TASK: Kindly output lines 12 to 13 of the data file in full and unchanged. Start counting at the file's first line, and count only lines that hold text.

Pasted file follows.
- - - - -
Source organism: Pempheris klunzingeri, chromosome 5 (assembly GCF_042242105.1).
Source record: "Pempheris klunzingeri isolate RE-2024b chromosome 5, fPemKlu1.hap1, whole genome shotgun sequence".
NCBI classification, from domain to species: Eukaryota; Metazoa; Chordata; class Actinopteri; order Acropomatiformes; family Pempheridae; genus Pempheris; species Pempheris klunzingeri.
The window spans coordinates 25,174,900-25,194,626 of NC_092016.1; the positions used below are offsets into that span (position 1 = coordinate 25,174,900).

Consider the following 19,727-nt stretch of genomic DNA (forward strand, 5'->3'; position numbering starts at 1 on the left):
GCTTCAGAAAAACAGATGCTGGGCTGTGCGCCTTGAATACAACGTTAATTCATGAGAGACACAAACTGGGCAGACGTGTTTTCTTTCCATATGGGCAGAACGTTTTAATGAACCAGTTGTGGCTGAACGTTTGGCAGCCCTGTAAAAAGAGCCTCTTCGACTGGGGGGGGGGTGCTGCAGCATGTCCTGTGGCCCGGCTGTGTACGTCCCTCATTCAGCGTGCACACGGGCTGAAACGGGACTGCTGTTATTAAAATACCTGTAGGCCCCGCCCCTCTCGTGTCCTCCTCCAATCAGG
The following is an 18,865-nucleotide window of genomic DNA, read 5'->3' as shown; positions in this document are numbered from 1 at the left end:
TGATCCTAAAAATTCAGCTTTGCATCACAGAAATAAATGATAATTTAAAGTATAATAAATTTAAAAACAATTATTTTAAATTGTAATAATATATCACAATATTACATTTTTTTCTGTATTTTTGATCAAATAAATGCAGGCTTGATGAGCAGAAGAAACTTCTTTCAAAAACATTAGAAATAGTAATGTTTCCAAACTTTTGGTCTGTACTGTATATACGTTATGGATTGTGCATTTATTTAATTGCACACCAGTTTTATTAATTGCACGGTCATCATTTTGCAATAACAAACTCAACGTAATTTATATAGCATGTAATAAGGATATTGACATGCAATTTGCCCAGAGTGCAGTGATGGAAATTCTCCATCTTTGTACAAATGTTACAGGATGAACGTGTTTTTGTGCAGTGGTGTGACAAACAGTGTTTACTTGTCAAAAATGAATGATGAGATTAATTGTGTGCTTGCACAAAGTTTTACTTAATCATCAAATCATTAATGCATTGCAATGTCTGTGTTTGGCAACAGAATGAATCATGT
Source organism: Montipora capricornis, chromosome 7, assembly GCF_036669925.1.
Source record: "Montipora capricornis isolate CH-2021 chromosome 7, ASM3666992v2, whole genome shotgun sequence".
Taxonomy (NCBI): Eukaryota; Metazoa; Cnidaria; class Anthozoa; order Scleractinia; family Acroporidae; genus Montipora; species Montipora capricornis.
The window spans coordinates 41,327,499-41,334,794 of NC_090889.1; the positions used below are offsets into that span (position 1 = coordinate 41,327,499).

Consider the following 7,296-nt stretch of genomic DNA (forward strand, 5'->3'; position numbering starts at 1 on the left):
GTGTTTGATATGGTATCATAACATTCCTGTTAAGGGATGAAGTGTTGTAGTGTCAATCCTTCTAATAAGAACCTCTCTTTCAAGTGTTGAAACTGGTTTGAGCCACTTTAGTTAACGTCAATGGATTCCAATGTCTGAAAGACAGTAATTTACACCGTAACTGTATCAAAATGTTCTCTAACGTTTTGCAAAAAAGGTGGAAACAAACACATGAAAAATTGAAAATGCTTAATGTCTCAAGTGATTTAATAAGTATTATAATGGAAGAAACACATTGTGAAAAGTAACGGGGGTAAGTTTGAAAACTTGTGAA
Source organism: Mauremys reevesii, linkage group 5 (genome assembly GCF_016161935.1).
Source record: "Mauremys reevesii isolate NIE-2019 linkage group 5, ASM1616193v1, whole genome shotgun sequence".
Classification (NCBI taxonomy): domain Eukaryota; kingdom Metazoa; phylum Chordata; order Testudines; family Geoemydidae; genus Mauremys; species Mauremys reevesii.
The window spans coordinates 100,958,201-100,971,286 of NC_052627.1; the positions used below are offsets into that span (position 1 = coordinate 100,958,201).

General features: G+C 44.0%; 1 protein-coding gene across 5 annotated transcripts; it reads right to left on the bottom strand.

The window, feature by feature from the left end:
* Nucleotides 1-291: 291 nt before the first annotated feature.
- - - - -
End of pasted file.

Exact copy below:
The window spans coordinates 41,327,499-41,334,794 of NC_090889.1; the positions used below are offsets into that span (position 1 = coordinate 41,327,499).

Consider the following 7,296-nt stretch of genomic DNA (forward strand, 5'->3'; position numbering starts at 1 on the left):